Repair work under way to historic Ludlow building damaged by lorry

Repair work to an historic Ludlow town centre building battered by a lorry two months ago has got under way.

The Buttercross
The Buttercross

King Street could soon reopen to traffic after stonemasons began the careful restoration of the damaged corner of the Grade I listed Buttercross on Monday, although a timescale for completion of the work is not yet known.

The most severely damaged stones near the bottom of the building are to be replaced, while chips to the stonework higher up will be repaired.

Speaking at a town council meeting on Monday evening, town clerk Gina Wilding said: “On Thursday the stonemason came out to site and was measuring up the stone.

“Today he returned and installed the first piece of repaired stonework.

“They have all the stone and they are currently cutting and fitting it. We don’t have an end date yet but the work has started.”

The building, which is owned by the town council and houses the town museum, was hit overnight on August 5 by a lorry which failed to stop.

The town council pledged to get the repairs under way as quickly as possible, with the process involving Shropshire Council conservation officers and Historic England due to the building’s listed status, stone needing to be quarried specially for the work, and the cost to be agreed with insurers.

The incident was the latest in a long line of collisions involving HGVs hitting either the Buttercross or Grade II-listed Bodenhams premises opposite as they navigate the narrow chicane from King Street onto High Street.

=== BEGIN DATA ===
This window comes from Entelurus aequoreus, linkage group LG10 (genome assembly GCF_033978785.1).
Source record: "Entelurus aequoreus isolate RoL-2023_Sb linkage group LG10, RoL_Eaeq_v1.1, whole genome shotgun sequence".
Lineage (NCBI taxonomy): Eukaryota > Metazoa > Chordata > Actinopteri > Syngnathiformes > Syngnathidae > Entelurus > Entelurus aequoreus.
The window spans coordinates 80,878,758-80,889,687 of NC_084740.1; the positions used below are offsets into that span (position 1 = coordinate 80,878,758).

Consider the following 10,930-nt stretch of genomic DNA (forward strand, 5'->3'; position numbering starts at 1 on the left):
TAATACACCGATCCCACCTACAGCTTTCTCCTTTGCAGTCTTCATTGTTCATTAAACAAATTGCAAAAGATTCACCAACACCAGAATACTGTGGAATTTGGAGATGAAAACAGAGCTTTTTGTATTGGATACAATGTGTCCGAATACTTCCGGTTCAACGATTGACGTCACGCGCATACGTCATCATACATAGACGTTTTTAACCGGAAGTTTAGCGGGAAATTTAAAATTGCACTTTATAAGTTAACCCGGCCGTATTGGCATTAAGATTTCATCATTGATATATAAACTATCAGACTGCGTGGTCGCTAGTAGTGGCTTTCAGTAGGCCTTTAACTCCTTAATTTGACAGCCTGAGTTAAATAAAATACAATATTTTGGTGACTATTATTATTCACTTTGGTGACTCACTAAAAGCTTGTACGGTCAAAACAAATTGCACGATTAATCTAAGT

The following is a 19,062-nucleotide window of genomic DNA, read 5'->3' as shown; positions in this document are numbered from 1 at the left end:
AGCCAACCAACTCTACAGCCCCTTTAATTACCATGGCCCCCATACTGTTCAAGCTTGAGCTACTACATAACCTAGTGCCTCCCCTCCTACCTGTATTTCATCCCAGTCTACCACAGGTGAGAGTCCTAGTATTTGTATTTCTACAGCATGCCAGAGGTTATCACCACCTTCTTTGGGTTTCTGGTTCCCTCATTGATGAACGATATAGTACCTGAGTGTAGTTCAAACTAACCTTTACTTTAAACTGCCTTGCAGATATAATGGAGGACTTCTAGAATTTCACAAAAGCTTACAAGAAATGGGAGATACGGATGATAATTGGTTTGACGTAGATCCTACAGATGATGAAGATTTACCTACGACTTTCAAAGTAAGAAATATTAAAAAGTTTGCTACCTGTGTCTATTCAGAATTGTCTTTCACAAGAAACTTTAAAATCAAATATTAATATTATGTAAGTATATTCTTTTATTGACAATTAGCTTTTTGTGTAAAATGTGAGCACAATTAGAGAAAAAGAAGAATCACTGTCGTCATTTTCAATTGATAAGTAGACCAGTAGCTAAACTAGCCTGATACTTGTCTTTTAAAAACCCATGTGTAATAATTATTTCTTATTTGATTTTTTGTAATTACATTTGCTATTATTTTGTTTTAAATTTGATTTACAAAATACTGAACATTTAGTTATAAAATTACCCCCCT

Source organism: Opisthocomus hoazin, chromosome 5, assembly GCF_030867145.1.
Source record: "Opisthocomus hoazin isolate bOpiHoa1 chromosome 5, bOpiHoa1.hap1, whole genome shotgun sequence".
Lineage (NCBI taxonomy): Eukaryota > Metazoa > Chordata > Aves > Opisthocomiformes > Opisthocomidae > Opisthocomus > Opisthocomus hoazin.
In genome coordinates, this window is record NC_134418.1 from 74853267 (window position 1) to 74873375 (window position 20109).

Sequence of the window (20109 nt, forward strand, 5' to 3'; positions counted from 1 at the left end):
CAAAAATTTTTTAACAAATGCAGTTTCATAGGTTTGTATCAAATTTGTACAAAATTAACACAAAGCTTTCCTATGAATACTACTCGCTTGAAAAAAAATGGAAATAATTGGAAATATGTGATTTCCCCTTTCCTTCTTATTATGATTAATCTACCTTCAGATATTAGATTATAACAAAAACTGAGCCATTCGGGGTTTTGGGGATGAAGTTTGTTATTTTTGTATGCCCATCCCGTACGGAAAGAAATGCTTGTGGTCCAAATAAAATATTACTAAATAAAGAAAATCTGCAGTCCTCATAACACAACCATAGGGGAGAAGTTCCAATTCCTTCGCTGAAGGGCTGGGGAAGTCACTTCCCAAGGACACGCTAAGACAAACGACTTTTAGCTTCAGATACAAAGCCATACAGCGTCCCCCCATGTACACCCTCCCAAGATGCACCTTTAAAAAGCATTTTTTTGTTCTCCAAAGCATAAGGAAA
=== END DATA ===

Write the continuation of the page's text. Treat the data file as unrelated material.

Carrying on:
'Disruption'

King Street has remained closed since the latest smash and Councillor Glenn Ginger said it had caused “huge disruption” to motorists.

He said: “I have been asked by a number of people when, as a council, we are going to provide details of how much we are repairing.

“People are asking me whether we are repairing all the damage up to where two or three stones were damaged a couple of years ago.”

Ms Wilding said: “The large pieces of stone are being cut and are being replaced, and the conservation officer has approved a different option for the chips, so the chips will be repaired.”

The enforced road closure came weeks after a traffic order banning vehicles between 10am and 3pm on Fridays and Saturdays was implemented by Shropshire Council using emergency coronavirus legislation to allow for social distancing during the busiest times.

The traffic order will remain in place when the full closure is lifted following the repairs, but Shropshire Councillor Andy Boddington, who represents Ludlow North, said it had been a welcome side effect of the Buttercross collision.

He said: “I think the closure of King Street for limited periods works. It makes our town more welcoming for pedestrians and reduces the conflicts between pedestrians and vehicles. It works for traders on King Street also.

“We should consider keeping it permanently but that debate must await a future council meeting.”

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